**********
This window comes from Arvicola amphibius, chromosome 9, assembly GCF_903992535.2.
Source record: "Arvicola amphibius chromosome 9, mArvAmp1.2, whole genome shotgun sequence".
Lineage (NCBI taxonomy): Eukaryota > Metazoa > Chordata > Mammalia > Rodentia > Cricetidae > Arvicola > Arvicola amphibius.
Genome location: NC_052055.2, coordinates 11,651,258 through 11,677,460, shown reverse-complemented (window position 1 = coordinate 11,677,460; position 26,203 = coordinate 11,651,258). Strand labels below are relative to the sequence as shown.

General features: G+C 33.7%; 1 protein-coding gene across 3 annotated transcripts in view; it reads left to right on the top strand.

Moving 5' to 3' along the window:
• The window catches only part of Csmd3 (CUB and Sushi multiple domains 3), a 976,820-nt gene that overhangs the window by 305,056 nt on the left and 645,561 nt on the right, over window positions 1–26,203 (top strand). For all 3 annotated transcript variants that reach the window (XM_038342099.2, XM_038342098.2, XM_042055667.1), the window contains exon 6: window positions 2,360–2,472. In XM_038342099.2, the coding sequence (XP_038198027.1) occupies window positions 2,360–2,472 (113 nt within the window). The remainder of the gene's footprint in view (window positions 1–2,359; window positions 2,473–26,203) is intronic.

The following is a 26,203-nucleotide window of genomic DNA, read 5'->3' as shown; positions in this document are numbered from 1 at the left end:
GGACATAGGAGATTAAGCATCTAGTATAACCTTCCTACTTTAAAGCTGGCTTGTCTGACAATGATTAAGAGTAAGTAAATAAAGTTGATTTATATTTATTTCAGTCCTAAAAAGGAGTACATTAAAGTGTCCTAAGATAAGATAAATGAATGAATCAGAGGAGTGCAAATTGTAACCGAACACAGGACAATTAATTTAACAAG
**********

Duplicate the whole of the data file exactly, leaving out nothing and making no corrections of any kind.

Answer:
This window comes from Arvicola amphibius, chromosome 9, assembly GCF_903992535.2.
Source record: "Arvicola amphibius chromosome 9, mArvAmp1.2, whole genome shotgun sequence".
Lineage (NCBI taxonomy): Eukaryota > Metazoa > Chordata > Mammalia > Rodentia > Cricetidae > Arvicola > Arvicola amphibius.
Genome location: NC_052055.2, coordinates 11,651,258 through 11,677,460, shown reverse-complemented (window position 1 = coordinate 11,677,460; position 26,203 = coordinate 11,651,258). Strand labels below are relative to the sequence as shown.

General features: G+C 33.7%; 1 protein-coding gene across 3 annotated transcripts in view; it reads left to right on the top strand.

Moving 5' to 3' along the window:
• The window catches only part of Csmd3 (CUB and Sushi multiple domains 3), a 976,820-nt gene that overhangs the window by 305,056 nt on the left and 645,561 nt on the right, over window positions 1–26,203 (top strand). For all 3 annotated transcript variants that reach the window (XM_038342099.2, XM_038342098.2, XM_042055667.1), the window contains exon 6: window positions 2,360–2,472. In XM_038342099.2, the coding sequence (XP_038198027.1) occupies window positions 2,360–2,472 (113 nt within the window). The remainder of the gene's footprint in view (window positions 1–2,359; window positions 2,473–26,203) is intronic.

The following is a 26,203-nucleotide window of genomic DNA, read 5'->3' as shown; positions in this document are numbered from 1 at the left end:
GGACATAGGAGATTAAGCATCTAGTATAACCTTCCTACTTTAAAGCTGGCTTGTCTGACAATGATTAAGAGTAAGTAAATAAAGTTGATTTATATTTATTTCAGTCCTAAAAAGGAGTACATTAAAGTGTCCTAAGATAAGATAAATGAATGAATCAGAGGAGTGCAAATTGTAACCGAACACAGGACAATTAATTTAACAAG